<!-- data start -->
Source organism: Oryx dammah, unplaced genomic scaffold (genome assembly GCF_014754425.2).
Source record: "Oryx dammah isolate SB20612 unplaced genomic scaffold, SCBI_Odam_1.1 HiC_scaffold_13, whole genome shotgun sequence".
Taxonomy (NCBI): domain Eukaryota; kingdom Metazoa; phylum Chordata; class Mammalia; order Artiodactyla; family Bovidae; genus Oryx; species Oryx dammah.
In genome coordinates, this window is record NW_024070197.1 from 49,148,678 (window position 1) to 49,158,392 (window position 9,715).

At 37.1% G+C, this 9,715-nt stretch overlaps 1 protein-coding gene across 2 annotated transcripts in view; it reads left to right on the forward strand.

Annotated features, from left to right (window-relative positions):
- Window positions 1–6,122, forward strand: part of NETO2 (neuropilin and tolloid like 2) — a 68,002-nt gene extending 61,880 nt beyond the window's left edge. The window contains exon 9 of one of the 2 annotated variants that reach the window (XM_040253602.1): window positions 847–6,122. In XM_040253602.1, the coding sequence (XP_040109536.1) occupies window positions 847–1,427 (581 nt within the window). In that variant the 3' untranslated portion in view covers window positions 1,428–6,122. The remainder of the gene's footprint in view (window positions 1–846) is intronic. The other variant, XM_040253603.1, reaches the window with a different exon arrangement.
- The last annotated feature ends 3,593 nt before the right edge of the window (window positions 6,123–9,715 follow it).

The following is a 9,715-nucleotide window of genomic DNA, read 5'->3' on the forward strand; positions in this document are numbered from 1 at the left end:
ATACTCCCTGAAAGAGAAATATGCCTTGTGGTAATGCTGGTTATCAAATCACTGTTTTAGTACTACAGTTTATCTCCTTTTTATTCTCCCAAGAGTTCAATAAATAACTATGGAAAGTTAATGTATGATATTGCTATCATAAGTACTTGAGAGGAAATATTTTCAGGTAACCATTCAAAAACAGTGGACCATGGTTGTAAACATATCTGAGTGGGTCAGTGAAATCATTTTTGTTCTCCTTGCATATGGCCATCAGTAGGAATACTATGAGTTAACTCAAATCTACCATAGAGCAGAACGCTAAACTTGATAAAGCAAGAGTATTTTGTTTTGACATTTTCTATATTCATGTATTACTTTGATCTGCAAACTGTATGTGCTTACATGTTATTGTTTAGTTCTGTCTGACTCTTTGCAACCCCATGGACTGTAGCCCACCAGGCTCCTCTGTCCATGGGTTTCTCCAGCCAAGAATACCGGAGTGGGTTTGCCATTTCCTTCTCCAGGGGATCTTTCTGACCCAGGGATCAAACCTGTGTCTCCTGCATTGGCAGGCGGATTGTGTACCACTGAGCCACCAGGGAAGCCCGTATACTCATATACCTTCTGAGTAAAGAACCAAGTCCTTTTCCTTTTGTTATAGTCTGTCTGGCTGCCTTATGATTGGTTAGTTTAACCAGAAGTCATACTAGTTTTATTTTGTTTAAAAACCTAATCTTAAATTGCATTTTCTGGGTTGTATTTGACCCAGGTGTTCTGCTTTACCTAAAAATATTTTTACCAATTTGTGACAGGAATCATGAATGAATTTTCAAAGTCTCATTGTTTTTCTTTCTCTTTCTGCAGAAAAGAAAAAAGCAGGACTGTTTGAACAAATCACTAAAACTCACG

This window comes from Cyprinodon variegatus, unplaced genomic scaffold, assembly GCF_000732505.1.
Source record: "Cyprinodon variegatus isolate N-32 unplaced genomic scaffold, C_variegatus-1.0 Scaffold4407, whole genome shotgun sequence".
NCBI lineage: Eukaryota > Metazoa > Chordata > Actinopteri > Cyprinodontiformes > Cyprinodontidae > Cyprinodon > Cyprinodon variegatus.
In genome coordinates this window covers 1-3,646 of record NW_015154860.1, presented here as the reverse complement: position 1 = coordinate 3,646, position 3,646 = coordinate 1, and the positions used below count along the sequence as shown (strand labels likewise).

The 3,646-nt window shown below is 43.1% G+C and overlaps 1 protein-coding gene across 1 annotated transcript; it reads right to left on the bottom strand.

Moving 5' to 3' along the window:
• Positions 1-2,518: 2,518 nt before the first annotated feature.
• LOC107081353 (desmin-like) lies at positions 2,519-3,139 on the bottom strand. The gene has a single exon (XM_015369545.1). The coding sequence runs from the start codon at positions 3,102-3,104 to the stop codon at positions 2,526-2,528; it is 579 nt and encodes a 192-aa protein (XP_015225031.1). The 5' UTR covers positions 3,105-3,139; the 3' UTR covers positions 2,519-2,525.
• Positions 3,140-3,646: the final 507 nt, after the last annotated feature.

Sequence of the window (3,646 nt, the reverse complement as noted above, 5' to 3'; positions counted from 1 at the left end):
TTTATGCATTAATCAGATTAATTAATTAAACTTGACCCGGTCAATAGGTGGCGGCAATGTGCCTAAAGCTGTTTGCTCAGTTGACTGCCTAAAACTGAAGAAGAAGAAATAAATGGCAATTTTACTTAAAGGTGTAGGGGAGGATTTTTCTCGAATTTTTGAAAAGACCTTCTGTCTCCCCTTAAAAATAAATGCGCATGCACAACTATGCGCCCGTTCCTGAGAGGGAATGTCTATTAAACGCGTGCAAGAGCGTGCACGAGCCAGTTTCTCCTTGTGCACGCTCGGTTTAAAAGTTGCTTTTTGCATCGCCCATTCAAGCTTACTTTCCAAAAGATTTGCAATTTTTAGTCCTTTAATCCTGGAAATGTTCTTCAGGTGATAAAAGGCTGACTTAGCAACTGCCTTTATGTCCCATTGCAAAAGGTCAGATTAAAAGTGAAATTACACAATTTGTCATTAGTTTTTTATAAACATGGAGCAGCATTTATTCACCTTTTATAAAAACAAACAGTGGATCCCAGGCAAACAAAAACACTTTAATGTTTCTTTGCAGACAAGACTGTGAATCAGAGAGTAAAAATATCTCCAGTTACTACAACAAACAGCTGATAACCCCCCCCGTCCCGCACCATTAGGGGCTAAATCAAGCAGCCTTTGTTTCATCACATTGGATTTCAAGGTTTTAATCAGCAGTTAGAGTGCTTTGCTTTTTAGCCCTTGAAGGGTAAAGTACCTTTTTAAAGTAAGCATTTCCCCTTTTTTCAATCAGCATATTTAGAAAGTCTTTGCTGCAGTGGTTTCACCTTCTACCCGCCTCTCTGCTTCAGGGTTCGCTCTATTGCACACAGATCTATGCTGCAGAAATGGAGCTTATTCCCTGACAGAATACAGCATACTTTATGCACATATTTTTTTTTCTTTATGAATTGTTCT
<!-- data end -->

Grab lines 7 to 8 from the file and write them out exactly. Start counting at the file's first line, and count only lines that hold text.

- Window positions 1–6,122, forward strand: part of NETO2 (neuropilin and tolloid like 2) — a 68,002-nt gene extending 61,880 nt beyond the window's left edge. The window contains exon 9 of one of the 2 annotated variants that reach the window (XM_040253602.1): window positions 847–6,122. In XM_040253602.1, the coding sequence (XP_040109536.1) occupies window positions 847–1,427 (581 nt within the window). In that variant the 3' untranslated portion in view covers window positions 1,428–6,122. The remainder of the gene's footprint in view (window positions 1–846) is intronic. The other variant, XM_040253603.1, reaches the window with a different exon arrangement.
- The last annotated feature ends 3,593 nt before the right edge of the window (window positions 6,123–9,715 follow it).